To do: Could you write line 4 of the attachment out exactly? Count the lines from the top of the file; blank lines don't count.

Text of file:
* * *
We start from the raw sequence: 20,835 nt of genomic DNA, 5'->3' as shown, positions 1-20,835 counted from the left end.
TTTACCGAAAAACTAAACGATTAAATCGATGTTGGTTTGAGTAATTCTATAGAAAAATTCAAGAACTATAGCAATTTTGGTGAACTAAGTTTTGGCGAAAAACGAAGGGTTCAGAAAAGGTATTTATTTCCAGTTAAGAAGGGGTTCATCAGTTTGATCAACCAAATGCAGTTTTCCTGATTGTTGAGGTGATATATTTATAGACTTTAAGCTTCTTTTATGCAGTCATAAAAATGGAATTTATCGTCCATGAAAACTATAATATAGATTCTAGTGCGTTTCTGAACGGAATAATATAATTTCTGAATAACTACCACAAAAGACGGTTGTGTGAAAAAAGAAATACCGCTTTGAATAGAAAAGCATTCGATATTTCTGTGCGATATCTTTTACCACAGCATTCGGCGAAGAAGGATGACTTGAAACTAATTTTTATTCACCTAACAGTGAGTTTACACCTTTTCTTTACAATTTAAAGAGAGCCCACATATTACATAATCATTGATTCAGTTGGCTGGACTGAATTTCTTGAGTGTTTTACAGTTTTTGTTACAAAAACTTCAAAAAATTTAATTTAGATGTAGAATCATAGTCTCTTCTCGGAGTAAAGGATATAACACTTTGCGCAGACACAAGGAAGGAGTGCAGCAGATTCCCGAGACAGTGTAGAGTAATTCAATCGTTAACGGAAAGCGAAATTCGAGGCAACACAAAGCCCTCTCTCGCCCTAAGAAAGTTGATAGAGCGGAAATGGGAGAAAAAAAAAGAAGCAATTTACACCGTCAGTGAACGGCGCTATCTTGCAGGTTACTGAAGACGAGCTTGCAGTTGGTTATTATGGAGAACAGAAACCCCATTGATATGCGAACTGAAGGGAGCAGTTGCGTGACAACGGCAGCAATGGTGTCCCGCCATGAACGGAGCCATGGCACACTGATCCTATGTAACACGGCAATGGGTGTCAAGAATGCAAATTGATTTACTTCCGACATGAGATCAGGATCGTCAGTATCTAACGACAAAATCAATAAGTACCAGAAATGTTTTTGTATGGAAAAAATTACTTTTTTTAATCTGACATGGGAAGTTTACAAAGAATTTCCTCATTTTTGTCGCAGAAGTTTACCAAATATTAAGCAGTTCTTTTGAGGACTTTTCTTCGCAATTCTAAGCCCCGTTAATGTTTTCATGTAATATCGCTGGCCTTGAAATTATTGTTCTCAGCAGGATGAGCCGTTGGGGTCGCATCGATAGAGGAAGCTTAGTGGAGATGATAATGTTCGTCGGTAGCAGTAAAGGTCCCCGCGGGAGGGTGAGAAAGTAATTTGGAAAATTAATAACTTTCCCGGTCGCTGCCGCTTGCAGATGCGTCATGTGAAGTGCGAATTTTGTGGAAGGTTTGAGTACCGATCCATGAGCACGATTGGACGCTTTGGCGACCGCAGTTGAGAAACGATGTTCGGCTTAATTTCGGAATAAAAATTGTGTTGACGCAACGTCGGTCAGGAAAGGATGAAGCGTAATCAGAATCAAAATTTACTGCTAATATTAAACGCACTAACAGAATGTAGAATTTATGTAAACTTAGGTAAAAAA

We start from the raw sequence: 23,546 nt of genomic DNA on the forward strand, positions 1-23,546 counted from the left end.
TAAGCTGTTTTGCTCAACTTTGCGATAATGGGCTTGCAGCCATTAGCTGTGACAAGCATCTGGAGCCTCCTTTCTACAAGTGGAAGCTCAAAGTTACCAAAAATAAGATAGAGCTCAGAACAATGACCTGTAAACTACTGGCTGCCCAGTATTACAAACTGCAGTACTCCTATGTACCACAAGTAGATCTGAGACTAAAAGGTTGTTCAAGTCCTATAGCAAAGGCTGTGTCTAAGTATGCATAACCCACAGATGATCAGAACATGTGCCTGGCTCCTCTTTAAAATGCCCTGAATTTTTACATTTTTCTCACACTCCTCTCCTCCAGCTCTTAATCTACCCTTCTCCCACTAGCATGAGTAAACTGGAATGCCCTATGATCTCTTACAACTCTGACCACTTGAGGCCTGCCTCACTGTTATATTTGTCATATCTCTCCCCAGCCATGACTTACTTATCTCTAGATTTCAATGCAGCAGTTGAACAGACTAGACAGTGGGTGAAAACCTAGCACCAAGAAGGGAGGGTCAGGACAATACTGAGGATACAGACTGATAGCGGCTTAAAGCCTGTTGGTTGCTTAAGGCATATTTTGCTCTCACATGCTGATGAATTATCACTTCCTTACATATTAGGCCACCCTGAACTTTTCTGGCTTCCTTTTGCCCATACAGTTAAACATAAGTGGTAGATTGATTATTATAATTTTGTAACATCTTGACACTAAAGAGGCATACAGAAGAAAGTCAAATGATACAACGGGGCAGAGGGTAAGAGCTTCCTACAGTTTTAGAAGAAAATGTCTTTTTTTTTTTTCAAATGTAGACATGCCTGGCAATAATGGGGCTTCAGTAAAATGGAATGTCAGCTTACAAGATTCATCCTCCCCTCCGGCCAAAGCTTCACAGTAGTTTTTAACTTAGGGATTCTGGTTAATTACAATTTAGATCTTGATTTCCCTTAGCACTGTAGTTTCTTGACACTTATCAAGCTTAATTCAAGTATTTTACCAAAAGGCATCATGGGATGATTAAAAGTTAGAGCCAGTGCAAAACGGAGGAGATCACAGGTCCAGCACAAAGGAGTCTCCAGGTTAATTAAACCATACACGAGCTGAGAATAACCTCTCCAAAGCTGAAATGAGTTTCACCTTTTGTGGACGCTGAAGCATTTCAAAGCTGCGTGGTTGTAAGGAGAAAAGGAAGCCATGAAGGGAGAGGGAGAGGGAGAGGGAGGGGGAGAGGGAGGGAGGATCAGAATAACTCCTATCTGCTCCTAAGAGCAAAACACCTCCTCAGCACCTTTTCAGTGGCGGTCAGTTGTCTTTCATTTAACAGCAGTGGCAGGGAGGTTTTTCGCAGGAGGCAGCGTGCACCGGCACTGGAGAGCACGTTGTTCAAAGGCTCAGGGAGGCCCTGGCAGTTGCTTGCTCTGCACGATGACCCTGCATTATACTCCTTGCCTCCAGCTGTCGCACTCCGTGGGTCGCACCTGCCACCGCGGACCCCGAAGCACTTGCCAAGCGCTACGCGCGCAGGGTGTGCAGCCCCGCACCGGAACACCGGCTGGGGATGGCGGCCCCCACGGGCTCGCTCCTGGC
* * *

TAAGCTGTTTTGCTCAACTTTGCGATAATGGGCTTGCAGCCATTAGCTGTGACAAGCATCTGGAGCCTCCTTTCTACAAGTGGAAGCTCAAAGTTACCAAAAATAAGATAGAGCTCAGAACAATGACCTGTAAACTACTGGCTGCCCAGTATTACAAACTGCAGTACTCCTATGTACCACAAGTAGATCTGAGACTAAAAGGTTGTTCAAGTCCTATAGCAAAGGCTGTGTCTAAGTATGCATAACCCACAGATGATCAGAACATGTGCCTGGCTCCTCTTTAAAATGCCCTGAATTTTTACATTTTTCTCACACTCCTCTCCTCCAGCTCTTAATCTACCCTTCTCCCACTAGCATGAGTAAACTGGAATGCCCTATGATCTCTTACAACTCTGACCACTTGAGGCCTGCCTCACTGTTATATTTGTCATATCTCTCCCCAGCCATGACTTACTTATCTCTAGATTTCAATGCAGCAGTTGAACAGACTAGACAGTGGGTGAAAACCTAGCACCAAGAAGGGAGGGTCAGGACAATACTGAGGATACAGACTGATAGCGGCTTAAAGCCTGTTGGTTGCTTAAGGCATATTTTGCTCTCACATGCTGATGAATTATCACTTCCTTACATATTAGGCCACCCTGAACTTTTCTGGCTTCCTTTTGCCCATACAGTTAAACATAAGTGGTAGATTGATTATTATAATTTTGTAACATCTTGACACTAAAGAGGCATACAGAAGAAAGTCAAATGATACAACGGGGCAGAGGGTAAGAGCTTCCTACAGTTTTAGAAGAAAATGTCTTTTTTTTTTTTCAAATGTAGACATGCCTGGCAATAATGGGGCTTCAGTAAAATGGAATGTCAGCTTACAAGATTCATCCTCCCCTCCGGCCAAAGCTTCACAGTAGTTTTTAACTTAGGGATTCTGGTTAATTACAATTTAGATCTTGATTTCCCTTAGCACTGTAGTTTCTTGACACTTATCAAGCTTAATTCAAGTATTTTACCAAAAGGCATCATGGGATGATTAAAAGTTAGAGCCAGTGCAAAACGGAGGAGATCACAGGTCCAGCACAAAGGAGTCTCCAGGTTAATTAAACCATACACGAGCTGAGAATAACCTCTCCAAAGCTGAAATGAGTTTCACCTTTTGTGGACGCTGAAGCATTTCAAAGCTGCGTGGTTGTAAGGAGAAAAGGAAGCCATGAAGGGAGAGGGAGAGGGAGAGGGAGGGGGAGAGGGAGGGAGGATCAGAATAACTCCTATCTGCTCCTAAGAGCAAAACACCTCCTCAGCACCTTTTCAGTGGCGGTCAGTTGTCTTTCATTTAACAGCAGTGGCAGGGAGGTTTTTCGCAGGAGGCAGCGTGCACCGGCACTGGAGAGCACGTTGTTCAAAGGCTCAGGGAGGCCCTGGCAGTTGCTTGCTCTGCACGATGACCCTGCATTATACTCCTTGCCTCCAGCTGTCGCACTCCGTGGGTCGCACCTGCCACCGCGGACCCCGAAGCACTTGCCAAGCGCTACGCGCGCAGGGTGTGCAGCCCCGCACCGGAACACCGGCTGGGGATGGCGGCCCCCACGGGCTCGCTCCTGGC